Pin Care

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  • You should wash the pin sites with soap and water while in the shower. You may use an antibacterial soap, such as Dial, to wash the pin sites and fixator.
  • After showering or soaking and while the skin is still moist, use a sterile cotton tip applicator (Q-Tip) or tweezers to brush or pull off any scabs or crust surrounding the pin sites.
    ¬ Do NOT insert the cotton swab below the level of the skin into the pin site.
  • After showering, please follow your clinical instructions to:
    ¬ re-wrap each pin site with sterile gauze or the Acticoat octagons
    ¬ or leave open to air as long as the pin sites are not draining


  • You may swim in a clean pool and/or ocean after 2 weeks once cleared by your medical team.
  • Swimming in the ocean may soften any crusting.
  • Epsom salts may be used in the bathwater to minimize infection and keep pin.


  • Tenderness around the pin site that was not previously tender. This is often the first sign.
  • Redness in the same general area (compared to other areas). Do not confuse redness from infection with the red or purple color from scar formation.
  • Warmth in the same general area (compared to other areas).
  • Swelling of the area may be hard or fluid-like.
  • Drainage from the area. Characteristics may vary such as consistency, color, and smell.
  • Remember that amber or tea-colored drainage is normal in small amounts.
  • Odor is a sign that the infection has progressed.
  • Temperature (fever) taken by mouth or under the arm of 101 degrees or greater. Do not take temperature within two hours of physical therapy as it may be elevated from exercising. It is possible to have a pin-site infection without an accompanying fever.


  • It is typical for the pin sites to be pink in appearance or have a slight red discoloration to the skin. It is also typical for them to drain a clear to yellow or blood-tinged fluid on occasion.
  • If you feel you are developing signs or symptoms to suggest an infection (pain, redness, warmth, tenderness, drainage, that is yellow or white in appearance, fever, etc.) please contact the office immediately at (561) 844-5255 and ask to speak to one of the medical assistants.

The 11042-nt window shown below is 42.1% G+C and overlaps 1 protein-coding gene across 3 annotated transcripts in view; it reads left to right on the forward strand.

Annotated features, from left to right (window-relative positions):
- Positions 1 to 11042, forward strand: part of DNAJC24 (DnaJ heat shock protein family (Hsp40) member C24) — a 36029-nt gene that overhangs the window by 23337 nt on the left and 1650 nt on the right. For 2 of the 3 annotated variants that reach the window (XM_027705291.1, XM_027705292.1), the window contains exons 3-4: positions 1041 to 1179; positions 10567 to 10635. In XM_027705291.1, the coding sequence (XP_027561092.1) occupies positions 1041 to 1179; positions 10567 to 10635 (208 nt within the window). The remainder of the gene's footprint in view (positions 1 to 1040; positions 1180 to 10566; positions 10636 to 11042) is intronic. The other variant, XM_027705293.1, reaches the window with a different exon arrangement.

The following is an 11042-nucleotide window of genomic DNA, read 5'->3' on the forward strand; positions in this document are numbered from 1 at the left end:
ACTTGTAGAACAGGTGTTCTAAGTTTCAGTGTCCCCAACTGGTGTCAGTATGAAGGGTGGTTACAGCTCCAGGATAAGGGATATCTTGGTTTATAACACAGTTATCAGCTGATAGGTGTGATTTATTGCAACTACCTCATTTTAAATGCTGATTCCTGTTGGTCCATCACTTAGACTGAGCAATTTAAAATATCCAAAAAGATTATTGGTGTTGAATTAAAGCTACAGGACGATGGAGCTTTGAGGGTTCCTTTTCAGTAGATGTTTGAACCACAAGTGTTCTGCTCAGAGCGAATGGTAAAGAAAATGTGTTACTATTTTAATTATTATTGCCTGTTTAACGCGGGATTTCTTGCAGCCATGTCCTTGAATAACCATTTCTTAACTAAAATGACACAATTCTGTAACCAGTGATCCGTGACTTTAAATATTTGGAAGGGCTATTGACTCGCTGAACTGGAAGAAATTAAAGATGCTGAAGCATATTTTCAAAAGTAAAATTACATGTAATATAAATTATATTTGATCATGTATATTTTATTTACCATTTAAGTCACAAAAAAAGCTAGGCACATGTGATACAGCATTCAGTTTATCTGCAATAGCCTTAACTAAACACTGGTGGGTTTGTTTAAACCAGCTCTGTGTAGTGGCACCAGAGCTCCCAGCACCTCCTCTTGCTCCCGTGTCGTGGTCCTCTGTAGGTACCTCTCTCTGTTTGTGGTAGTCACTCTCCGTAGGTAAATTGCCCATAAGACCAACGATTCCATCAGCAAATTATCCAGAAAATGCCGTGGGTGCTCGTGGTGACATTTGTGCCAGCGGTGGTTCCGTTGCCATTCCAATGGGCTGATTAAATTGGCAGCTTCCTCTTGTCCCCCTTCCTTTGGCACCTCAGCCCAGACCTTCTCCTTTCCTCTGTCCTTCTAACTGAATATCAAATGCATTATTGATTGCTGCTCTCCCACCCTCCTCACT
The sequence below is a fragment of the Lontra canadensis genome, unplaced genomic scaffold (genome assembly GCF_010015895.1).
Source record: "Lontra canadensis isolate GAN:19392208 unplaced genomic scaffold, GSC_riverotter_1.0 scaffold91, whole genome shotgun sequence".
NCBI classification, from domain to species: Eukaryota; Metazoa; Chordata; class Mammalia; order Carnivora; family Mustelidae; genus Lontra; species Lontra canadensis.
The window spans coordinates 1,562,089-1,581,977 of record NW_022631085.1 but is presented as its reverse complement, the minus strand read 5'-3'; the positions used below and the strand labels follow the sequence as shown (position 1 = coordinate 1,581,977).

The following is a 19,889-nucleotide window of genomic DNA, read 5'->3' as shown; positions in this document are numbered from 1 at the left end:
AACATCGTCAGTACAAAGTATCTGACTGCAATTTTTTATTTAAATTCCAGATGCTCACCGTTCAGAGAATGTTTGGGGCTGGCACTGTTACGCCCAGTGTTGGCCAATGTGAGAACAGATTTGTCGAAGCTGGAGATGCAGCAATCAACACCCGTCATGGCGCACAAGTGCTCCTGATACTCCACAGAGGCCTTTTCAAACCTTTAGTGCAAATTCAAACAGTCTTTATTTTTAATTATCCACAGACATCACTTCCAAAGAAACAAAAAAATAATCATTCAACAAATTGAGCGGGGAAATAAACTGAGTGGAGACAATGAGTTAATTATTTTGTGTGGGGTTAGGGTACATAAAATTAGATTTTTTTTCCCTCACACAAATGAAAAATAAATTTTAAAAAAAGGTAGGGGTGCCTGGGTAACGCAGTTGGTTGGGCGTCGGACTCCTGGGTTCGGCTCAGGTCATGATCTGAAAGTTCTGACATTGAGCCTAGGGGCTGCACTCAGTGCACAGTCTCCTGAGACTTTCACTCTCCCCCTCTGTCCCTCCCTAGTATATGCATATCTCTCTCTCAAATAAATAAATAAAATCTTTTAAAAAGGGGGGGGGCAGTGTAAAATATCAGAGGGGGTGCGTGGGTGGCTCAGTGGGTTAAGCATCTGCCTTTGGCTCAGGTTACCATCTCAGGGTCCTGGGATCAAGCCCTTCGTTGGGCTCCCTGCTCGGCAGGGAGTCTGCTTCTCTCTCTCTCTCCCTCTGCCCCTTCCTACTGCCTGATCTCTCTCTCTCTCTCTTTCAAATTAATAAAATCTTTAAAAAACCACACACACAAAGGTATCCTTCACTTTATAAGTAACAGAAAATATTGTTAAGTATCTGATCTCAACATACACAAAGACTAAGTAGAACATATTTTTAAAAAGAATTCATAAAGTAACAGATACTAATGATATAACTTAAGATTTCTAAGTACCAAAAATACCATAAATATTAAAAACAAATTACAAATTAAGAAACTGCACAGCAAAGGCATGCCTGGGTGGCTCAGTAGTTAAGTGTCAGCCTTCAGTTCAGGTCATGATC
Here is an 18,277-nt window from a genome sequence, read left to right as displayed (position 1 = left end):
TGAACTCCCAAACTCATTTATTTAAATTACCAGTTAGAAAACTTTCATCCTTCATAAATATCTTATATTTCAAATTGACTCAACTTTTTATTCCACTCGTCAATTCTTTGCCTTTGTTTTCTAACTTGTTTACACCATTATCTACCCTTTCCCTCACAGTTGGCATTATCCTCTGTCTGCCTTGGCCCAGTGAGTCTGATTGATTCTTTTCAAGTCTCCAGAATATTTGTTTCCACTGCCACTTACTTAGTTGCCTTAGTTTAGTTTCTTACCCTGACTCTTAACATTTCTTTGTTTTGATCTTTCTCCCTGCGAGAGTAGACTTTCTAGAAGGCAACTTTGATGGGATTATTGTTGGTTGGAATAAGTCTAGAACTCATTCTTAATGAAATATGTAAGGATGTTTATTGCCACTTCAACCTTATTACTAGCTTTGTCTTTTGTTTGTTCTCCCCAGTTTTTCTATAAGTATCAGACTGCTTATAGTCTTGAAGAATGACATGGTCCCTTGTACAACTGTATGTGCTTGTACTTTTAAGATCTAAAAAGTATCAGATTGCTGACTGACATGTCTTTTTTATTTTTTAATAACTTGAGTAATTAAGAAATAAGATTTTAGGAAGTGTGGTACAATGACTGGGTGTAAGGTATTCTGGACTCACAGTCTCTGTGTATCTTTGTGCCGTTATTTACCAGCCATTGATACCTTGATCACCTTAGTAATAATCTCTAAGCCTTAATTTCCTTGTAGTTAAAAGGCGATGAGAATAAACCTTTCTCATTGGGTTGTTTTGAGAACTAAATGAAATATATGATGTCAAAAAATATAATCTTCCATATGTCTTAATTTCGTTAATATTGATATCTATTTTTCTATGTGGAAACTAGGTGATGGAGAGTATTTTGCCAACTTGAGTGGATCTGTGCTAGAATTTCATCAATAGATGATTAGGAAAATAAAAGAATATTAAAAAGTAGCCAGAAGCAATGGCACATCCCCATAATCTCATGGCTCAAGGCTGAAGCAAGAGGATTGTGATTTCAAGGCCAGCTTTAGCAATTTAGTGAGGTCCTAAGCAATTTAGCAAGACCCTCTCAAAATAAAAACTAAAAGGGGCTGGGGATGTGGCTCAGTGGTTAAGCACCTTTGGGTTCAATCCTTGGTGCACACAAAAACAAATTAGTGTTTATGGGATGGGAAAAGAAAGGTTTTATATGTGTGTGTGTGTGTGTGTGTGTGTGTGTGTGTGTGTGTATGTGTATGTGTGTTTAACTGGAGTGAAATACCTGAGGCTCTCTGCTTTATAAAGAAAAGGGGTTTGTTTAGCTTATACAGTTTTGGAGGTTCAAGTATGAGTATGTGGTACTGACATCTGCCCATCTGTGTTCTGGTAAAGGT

¬ Please take a picture of the area of concern and email it to the medical assistants and one of the clinicians will determine if antibiotics need to be started.
    ¬ You may be discharged home with antibiotics in the event you develop an infection.
    ¬ Please fill this antibiotic if you have been instructed to do so by our office.
  • If it is after business hours, please take a picture of the area of concern and email it to the on-call person that the call service will connect you to, (561) 844-5255.
    ¬ In the email, please provide the name of the patient, date of birth, pharmacy name and number, weight, and any known allergies.

Healthy Pin Sites

These pin sites are healthy and uninfected. This is what pin sites should look like.

Questionable Pin Sites

These pin sites show possible signs of infection. They should be checked by a physician or PA.

Infected Pin Sites

These pin sites are confirmed infected. Treatment should be sought immediately.

It is important to keep in mind that pin site infections are a part of wearing an external fixator. It is not unusual for a patient to have at least one pin site infection. It is not necessarily a reflection on you or your care of the fixator. The important part of pin site infections is that they are easily treatable and
managed when spotted early and addressed swiftly.


Dalia Hanna, MA
(561) 844-5255 ext 243

Lina Kebede, MA
(561) 844-5255 ext 285


John Robb, PA-C
Allan Loesch, PA-C
Doug Kautz, PA-C
Dayna Hagerty, FNP-C
Robert Colletta, PA-C

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